Rep. John Dingell is once again up for
re-election, seeking his 26th term in the U.S. House of
Representatives. At 77, Dingell (D-Dearborn) hopes to hold his
position as the longest-serving active member of the House. During
these years, Dingell has established a reputation for being a
conscientious public servant with a willingness to listen to
constituents before making critical policy decisions. His carefully
formulated decisions and open-minded approach to issues have made
him an attractive candidate for the last half century. This year,
voters should once again reward Dingell for his honorable service
to Michigan and return him to Washington.

Angela Cesere

Dingell is recognized as one of the most successful and
prominent leaders in Congress. Recently, the liberal women’s
group Emily’s List recognized Dingell as one of the most
powerful members of Congress. His stances on recent issues of
utmost importance to the country reflect his extensive government
experience and desire to create and sustain a fair and democratic
society for all its citizens.

Having once served as a park ranger, Dingell is well aware of
the importance of the environment and has been widely recognized
for his successes in championing its protection. Dingell has
authored numerous milestone environmental bills including the
“polluter pays” law that requires federal agencies to
prevent and clean up pollution. He also authored the National
Environmental Policy Act of 1969, which shifted environmental
accountability back toward Washington by creating a federal Council
on Environmental Quality. The guidelines set out in NEPA served as
statutory blueprints for both national- and state-level
environmental regulation in the decades that followed.

Dingell has also distinguished himself with his balanced and
thoughtful view on the major issue of the last two years: the war
in Iraq. He voted against the war after reviewing the evidence the
administration presented him with. He recently defended his vote,
arguing, “I oppose their failure to deal frankly with people
about Iraq where they were not forthcoming on the cause of going in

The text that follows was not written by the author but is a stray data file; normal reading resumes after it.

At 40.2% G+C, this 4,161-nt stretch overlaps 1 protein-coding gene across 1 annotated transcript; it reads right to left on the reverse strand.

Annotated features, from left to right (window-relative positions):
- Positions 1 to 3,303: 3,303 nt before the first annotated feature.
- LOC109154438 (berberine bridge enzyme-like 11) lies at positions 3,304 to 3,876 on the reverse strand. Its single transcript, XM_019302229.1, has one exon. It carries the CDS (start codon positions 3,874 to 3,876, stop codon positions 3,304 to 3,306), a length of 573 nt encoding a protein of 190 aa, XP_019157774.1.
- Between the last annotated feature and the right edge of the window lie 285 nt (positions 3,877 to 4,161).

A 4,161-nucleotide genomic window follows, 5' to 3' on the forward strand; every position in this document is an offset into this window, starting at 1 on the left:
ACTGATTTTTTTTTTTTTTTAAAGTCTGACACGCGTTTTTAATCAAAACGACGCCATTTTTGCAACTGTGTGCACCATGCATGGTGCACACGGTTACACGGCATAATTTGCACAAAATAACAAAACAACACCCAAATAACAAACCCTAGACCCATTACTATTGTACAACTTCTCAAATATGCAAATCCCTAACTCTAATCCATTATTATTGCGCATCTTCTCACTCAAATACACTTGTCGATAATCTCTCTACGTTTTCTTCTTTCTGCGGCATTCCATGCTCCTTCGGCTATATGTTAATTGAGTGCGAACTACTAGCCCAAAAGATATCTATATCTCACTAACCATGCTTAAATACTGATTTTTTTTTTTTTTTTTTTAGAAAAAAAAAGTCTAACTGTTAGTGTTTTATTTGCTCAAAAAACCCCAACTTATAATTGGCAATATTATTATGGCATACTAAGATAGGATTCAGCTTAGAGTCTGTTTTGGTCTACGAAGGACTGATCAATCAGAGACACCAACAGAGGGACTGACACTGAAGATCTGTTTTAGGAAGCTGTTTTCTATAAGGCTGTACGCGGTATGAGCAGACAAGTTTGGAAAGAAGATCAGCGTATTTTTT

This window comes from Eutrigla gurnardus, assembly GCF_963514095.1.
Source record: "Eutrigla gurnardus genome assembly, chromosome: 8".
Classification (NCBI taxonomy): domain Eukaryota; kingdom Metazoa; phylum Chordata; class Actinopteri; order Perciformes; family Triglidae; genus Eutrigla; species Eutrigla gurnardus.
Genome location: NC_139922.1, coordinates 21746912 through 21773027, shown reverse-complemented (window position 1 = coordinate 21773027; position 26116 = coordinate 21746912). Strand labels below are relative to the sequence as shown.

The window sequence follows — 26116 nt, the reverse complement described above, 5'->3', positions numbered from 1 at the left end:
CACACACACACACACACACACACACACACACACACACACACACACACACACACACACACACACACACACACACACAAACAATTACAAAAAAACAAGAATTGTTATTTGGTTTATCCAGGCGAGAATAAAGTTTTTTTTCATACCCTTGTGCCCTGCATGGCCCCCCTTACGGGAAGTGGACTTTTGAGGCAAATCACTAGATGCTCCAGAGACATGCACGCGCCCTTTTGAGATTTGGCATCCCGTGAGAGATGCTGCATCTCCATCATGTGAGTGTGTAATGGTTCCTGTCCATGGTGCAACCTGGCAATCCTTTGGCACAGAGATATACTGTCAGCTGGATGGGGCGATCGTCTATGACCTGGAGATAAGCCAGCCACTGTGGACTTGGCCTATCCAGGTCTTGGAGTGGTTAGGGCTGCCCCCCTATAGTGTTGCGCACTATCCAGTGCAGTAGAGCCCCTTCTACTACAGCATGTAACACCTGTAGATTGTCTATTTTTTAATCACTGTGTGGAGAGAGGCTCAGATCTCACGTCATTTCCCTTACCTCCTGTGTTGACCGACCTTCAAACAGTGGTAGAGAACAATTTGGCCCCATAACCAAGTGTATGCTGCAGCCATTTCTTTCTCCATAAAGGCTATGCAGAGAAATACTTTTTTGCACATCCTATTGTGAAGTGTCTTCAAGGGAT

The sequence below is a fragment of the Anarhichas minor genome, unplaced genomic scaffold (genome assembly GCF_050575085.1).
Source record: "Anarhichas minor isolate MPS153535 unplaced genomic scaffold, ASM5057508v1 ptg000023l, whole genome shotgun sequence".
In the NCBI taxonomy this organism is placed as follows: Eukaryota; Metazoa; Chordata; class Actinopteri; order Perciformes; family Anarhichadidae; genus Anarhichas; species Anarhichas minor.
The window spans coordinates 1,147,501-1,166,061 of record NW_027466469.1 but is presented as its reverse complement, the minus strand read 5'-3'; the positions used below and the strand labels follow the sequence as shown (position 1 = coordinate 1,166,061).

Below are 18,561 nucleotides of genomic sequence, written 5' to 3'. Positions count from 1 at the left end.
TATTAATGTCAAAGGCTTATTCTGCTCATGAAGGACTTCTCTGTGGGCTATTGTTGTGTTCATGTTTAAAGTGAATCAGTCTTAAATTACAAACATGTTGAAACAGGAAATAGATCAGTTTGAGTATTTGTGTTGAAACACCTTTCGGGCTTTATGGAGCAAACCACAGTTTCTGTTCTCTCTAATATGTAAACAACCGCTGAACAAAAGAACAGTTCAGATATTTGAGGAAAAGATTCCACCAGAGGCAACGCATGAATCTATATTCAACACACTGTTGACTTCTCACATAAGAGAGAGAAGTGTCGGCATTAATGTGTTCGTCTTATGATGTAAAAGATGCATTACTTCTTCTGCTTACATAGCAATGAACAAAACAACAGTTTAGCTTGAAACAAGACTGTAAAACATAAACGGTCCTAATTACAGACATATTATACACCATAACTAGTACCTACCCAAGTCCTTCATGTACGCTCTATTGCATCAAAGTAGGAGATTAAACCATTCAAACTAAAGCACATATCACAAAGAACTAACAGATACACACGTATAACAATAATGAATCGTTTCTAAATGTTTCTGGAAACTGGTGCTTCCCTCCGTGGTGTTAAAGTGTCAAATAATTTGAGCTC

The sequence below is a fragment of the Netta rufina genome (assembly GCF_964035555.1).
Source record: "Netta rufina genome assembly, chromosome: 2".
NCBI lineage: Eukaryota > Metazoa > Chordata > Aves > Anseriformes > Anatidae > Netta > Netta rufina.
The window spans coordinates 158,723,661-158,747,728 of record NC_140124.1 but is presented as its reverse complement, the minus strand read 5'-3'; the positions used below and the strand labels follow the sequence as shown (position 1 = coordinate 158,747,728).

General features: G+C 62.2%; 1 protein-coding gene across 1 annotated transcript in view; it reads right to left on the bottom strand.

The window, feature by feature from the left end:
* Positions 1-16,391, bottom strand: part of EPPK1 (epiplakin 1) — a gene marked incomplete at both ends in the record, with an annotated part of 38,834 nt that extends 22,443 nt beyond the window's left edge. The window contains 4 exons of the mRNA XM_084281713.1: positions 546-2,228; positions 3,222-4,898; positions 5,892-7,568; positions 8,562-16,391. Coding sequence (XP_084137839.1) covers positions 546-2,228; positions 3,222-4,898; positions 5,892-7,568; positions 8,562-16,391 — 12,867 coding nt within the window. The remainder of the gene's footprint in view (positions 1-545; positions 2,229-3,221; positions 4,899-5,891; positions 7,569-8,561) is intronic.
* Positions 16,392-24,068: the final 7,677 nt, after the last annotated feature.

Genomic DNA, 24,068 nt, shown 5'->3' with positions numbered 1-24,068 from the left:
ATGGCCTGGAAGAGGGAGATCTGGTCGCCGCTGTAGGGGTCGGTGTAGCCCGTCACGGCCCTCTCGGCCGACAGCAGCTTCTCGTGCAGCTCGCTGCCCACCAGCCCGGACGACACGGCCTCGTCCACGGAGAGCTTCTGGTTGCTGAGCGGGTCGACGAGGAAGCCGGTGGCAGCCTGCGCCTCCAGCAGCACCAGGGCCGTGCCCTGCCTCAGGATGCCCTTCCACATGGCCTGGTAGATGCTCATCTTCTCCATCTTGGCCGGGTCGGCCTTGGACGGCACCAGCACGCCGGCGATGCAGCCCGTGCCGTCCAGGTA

there. They said there were ties to al-Qaida, which haven’t
been found, nor have the weapons of mass destruction been

Dingell has also been strong in his defense of civil liberties.
In 1964, he backed the signature Civil Rights Act of 1964 – a
move that almost cost him his job. Today, in the wake of Sept. 11,
Dingell has stood firm in defense of civil liberties, voting
against the Patriot Act.

While we endorse John Dingell, we do so with a few reservations.
Dingell has been a long-time supporter of Second Amendment rights
and has often taken positions that put him at odds with gun-control
advocates. While he voted for President Clinton’s assault
weapons ban, he made clear that he had no intent to support renewal
of the popular anti-crime measure. Support of the Second Amendment
does not legitimize opposition to a bill that prohibits dangerous
weapons with no valid civilian purposes.

Dingell’s race highlights a growing
national problem: The vast majority of representatives are running
with no viable opposition. Gerrymandering of federal districts
— arbitrary redistricting for partisan purposes — is to
blame. Two years ago, Michigan lost a congressional district, and
state Republicans forced Dingell into a heated primary with
then-U.S. Rep. Lynn Rivers (D-Ann Arbor). Dingell’s new
district, which covers Ann Arbor, is reliably Democratic; after
winning in the 2002 primary, he has faced no serious opposition.
Politicians must be held accountable, and competitive elections are
an absolute necessity. Gerrymandering districts to insulate elected
officials from public pressure sidesteps the power of citizens over
their government.

In the end, that of choice has little bearing on our
conclusions: We feel that John Dingell deserves to be re-elected.
His past performance is a strong indication that he will once again
serve as an effective and principled advocate for the 15th District
of Michigan. We confidently endorse JOHN DINGELL for the U.S. House
of Representatives.

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